- it's handling the more complex cases that gets either tricky or impossible.

I don't understand the example of "a triplet over four equal notes, and have them all played at 2/3 of their normal time." If this is tuplet in 4 against 3, they would play back in 3/4 of their normal time. Maybe you could send me a GIF via private e-mail (no attachments on this list) showing what you are trying to do?

Thanks,

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RE: Invisible tuplets

Postby Philip Taylor » Sun Nov 03, 2002 5:31 am

Michael Good wrote:In the normal case for non-nested tuplets, the first time you see a <time-modification> element gives you information about how far forward in musical time the tuplet lasts. So you can use that to determine when the tuplet ends. You can't assume that the <actual-notes> value is the real number of notes in the tuplet for cases like an eighth-note tuplet, where the first note is an eighth but the second is a quarter. The second note should have a <normal-type> element, but not the first note.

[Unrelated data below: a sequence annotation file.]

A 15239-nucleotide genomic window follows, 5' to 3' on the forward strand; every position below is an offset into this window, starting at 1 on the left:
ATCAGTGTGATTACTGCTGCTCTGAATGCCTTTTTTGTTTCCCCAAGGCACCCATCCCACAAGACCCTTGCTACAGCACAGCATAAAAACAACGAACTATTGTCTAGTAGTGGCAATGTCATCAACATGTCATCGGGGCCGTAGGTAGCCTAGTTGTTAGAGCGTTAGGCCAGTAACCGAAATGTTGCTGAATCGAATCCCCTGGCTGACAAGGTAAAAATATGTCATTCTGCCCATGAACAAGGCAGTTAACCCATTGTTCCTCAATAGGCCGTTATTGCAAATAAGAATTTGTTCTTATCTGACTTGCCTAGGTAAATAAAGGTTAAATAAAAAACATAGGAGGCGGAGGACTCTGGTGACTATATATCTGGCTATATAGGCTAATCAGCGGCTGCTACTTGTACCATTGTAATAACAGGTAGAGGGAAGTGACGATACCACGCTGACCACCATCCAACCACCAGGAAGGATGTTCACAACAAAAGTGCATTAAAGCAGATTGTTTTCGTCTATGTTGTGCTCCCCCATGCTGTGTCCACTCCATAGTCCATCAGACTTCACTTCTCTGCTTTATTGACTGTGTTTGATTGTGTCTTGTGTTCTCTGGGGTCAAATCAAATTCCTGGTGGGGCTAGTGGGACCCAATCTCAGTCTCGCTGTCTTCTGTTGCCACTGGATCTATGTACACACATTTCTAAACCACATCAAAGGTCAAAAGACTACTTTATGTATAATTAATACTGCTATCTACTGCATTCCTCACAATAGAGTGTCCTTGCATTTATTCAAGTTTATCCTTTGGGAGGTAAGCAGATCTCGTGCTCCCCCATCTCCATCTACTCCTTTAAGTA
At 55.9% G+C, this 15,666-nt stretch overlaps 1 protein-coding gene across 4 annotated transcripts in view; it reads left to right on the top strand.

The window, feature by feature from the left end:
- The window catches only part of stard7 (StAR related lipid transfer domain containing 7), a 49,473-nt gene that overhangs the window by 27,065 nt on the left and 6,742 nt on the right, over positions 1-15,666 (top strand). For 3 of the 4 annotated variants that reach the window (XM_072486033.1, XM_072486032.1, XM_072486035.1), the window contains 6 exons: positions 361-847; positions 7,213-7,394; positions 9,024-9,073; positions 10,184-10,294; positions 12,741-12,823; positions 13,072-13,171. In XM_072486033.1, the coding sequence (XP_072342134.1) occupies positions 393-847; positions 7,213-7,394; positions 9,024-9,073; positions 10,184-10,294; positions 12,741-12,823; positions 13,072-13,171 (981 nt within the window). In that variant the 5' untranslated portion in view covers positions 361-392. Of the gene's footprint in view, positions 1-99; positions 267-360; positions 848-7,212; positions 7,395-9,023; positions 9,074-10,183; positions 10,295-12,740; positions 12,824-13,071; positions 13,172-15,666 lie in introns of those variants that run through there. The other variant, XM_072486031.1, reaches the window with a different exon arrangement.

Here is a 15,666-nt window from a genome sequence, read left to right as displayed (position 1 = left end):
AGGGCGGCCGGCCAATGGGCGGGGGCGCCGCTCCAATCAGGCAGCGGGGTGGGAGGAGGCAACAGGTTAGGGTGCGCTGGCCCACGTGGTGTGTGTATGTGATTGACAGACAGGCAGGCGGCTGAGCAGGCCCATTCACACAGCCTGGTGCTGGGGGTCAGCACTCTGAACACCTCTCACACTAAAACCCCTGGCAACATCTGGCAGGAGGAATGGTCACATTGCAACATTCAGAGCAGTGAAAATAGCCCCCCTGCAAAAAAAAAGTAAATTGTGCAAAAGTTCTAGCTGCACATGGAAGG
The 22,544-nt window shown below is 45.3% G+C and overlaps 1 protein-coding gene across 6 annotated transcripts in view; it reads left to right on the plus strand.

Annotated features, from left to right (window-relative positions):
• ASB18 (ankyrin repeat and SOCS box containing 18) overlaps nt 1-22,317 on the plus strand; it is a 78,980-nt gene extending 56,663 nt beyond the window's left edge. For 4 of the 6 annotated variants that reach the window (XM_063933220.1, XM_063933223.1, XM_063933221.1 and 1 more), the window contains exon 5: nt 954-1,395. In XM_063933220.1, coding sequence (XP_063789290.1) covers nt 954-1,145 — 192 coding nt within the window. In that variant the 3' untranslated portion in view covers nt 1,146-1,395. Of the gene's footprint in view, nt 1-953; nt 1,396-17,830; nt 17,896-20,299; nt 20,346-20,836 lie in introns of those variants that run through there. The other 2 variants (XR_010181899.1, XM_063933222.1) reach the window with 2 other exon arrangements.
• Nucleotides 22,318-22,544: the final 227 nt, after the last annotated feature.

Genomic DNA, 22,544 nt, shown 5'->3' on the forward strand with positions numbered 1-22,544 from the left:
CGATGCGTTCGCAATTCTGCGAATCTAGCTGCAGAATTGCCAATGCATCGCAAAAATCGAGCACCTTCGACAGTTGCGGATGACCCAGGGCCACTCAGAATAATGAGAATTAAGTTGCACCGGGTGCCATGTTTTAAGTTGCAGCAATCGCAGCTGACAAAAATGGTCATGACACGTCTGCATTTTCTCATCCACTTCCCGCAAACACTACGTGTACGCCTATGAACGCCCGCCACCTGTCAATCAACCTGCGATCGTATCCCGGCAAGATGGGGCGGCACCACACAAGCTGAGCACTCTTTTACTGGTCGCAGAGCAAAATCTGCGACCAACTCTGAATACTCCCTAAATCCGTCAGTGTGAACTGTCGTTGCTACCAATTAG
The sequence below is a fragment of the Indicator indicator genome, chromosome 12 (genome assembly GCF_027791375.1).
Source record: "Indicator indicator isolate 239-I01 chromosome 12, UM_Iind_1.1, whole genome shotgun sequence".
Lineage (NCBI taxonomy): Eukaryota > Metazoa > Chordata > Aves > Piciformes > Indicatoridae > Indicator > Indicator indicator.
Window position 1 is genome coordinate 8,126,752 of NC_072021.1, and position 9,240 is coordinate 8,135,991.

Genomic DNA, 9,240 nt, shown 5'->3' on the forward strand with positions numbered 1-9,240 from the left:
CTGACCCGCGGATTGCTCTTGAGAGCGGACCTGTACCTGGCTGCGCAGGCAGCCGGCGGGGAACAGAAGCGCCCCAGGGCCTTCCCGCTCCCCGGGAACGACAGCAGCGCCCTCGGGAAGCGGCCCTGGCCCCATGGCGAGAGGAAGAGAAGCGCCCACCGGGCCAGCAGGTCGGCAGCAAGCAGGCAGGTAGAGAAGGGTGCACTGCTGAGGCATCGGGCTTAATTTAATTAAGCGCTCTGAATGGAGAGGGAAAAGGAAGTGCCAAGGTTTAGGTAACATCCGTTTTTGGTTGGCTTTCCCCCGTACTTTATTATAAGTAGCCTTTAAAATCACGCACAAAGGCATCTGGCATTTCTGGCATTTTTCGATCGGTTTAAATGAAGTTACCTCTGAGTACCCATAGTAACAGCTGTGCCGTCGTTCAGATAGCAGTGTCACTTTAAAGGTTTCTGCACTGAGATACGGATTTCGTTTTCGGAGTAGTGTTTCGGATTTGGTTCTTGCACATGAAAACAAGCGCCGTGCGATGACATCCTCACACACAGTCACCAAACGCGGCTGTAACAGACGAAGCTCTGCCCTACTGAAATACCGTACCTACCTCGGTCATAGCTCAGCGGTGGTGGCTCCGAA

OK, so in other words, I have to accumulate notes into the tuplet group until their total (notated) musical times add up to the value given in <actual-notes>. A little awkward, since it means that I then have to go back in the output to insert the correct values into the tuplet symbol (which in abc precedes the tuplet), but not insuperable.

Michael Good wrote:It will be better to have this explicitly encoded, and 0.7 should help in this respect. But I don't think the usual cases are too hard in 0.6c
- it's handling the more complex cases that gets either tricky or impossible.

I don't understand the example of "a triplet over four equal notes, and have them all played at 2/3 of their normal time." If this is tuplet in 4 against 3, they would play back in 3/4 of their normal time. Maybe you could send me a GIF via private e-mail (no attachments on this list) showing what you are trying to do?

It wasn't a real case, just something off the top of my head. I don't think you're likely to encounter anything as complex outside of African drum music. I have, however, seen cases of duplets written over more than two notes. This is simpler though, as a duplet (play two notes in the time of three) effectively means that all the notes are to be played as if dotted.